Detention centres

Japan does not only contradict the Refugee Convention but also provides inhuman treatment to the very few asylum-seekers who are residing in Japan. Usually, foreigners who are considered subjects of deportation are sent to detention centres. According to the Immigration Services Agency, those with no residence permit in Japan are detained to ensure their custody and prohibit any activity in Japan until they can be repatriated. These include illegal workers, criminals, migrant traffickers, potential terrorists, visa overstayers, and forgers of documents. However, asylum seekers seeking refuge in Japan who are applying for refugee status are subject to detention, assuming that the Japanese government equates asylum-seekers as criminals

Further, living conditions within detention centres are reminiscent of prisons, marked by harshness. Meals provided thrice daily in the form of cold boxed bento (a Japanese style of meal serving and a special container where people put their food to carry it around) often fail to accommodate health, religious, or cultural dietary restrictions. In contrast to prisoners, whose meals are tailored for health, detainees face unjust limitations.

Detainees can only obtain essential items from a designated “shopping list” featuring food, stationery, and sanitary products. Although purchases are made with detainees’ funds, instances of guards confiscating items have been reported. Sanitary items, typically provided in Japanese prisons, must be purchased or supplied by supporters, causing psychological distress for female detainees. Limited options on the shopping list exacerbate anxiety, especially for those with varying menstrual needs.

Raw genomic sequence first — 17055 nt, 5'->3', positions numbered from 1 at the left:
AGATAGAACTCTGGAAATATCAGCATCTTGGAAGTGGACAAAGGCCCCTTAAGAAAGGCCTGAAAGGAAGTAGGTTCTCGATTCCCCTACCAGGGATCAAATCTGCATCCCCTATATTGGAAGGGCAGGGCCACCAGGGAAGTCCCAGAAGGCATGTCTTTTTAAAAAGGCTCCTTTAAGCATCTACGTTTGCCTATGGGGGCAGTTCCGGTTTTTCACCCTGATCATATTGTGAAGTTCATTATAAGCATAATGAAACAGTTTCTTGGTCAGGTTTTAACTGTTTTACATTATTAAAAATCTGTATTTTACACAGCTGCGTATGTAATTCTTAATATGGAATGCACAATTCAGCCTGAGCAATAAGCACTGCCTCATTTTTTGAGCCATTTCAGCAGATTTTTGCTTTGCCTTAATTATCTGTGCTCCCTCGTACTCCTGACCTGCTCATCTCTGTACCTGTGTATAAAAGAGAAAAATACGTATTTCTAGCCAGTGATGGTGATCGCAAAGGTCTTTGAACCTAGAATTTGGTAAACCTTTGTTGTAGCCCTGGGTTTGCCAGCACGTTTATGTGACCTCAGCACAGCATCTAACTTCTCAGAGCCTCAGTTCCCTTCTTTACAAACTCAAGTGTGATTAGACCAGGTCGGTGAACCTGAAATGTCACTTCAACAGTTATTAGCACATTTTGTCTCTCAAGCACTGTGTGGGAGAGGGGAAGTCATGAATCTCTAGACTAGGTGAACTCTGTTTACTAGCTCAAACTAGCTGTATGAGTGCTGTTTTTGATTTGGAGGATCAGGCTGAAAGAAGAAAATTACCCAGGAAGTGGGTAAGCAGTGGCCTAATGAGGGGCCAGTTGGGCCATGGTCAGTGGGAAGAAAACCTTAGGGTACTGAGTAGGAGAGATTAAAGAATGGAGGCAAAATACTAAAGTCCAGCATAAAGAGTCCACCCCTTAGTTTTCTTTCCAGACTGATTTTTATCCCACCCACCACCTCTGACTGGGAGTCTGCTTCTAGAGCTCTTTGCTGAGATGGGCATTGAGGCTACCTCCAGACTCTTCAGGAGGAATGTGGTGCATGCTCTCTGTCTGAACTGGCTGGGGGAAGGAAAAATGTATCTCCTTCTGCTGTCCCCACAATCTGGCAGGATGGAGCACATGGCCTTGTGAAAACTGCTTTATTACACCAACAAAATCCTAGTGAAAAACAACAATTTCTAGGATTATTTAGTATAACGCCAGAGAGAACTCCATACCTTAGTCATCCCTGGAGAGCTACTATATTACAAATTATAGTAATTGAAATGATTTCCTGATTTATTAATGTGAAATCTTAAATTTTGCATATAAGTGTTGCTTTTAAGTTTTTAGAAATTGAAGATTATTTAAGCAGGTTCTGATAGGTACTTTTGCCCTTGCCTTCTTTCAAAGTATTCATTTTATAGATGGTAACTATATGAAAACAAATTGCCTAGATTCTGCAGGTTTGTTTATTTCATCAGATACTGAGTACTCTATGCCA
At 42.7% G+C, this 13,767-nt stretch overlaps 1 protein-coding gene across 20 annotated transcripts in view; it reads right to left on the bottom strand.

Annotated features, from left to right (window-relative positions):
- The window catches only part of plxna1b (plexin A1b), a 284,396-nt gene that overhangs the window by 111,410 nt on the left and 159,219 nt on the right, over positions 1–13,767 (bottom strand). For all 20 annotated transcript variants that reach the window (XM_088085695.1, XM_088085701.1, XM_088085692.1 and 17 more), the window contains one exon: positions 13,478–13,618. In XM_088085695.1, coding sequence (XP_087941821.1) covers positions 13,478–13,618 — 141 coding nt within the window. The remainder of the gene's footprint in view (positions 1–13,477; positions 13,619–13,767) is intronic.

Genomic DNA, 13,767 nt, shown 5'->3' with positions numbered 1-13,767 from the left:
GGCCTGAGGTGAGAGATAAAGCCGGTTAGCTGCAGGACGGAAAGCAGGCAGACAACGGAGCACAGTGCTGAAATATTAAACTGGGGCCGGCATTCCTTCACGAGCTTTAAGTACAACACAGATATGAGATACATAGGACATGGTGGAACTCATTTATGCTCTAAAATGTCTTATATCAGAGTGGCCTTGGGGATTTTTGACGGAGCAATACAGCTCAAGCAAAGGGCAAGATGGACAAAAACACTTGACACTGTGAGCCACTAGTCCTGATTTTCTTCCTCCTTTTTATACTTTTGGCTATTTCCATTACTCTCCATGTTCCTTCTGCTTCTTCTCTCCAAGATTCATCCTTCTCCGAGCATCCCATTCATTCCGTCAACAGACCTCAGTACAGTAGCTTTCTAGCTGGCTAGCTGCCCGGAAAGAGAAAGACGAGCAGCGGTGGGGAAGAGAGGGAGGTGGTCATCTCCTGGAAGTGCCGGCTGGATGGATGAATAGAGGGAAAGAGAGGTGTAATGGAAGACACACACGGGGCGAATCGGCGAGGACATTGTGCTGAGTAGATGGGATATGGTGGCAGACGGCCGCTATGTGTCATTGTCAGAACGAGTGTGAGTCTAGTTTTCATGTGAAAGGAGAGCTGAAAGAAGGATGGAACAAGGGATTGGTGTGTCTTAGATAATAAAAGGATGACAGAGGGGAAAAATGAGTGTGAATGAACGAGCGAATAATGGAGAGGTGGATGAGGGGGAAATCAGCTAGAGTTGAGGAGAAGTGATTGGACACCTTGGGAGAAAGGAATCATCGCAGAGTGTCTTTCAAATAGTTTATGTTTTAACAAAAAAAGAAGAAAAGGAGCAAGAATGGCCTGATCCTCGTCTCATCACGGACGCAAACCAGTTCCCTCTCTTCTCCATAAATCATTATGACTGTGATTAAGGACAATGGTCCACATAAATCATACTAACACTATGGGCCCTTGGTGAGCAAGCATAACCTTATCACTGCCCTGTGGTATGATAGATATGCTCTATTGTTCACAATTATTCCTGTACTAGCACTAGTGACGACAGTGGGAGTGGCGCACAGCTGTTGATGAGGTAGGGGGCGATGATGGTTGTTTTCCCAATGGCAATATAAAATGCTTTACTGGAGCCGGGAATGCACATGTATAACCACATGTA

Communication with the outside world is severely restricted. Visiting hours are confined to weekdays from 9 am to 3 pm, involving stringent security measures, a 30-minute time limit, and a prison-like setting with a glass barrier. Visitors are prohibited from bringing electronic devices or speaking languages other than Japanese without prior permission. Pay phones are available but require expensive phone cards, making handwritten letters the primary means of communication.

Unjust treatment by officers is a critical issue. Detainees can be held for up to 23 days without formal charges, and some report being questioned in an unrecorded environment without adequate translation. Officers often coerce detainees into self-deportation, leveraging their vulnerable mental and physical states. Language barriers exacerbate misunderstandings, and cases of abusive treatment by guards, leading to injuries, have been reported.

Legal actions, such as a Japanese court ruling and UN statements, highlight the violation of human rights in Japan’s immigration detention system. Former detainees have appealed to the United Nations, prompting investigations and calls for improved conditions and treatment within these detention centres. However, the treatment in Japanese detention centres continues to be inhumane and cruel towards its residents, diminishing not only the rights of refugees but also basic human rights. 

Conclusion
Japan grapples with the intricate challenges of refugee recognition in the clash between tradition and the global call for inclusivity. While the nation ratified the Refugee Convention over three decades ago, recent policy shifts, including a restrictive interpretation of persecution and the 2023 amendment allowing repeated deportations, cast doubt on its commitment to international standards. Within Japan’s detention centres, asylum-seekers endure conditions akin to prisons, revealing a stark dissonance with human rights norms. As Japan stands at this critical juncture, navigating the delicate balance between tradition and compassionate response to the refugee crisis, the unfolding narrative underscores the nation’s ongoing struggle to redefine its position in a rapidly evolving global landscape.

Picture by Clay Banks, via Unsplash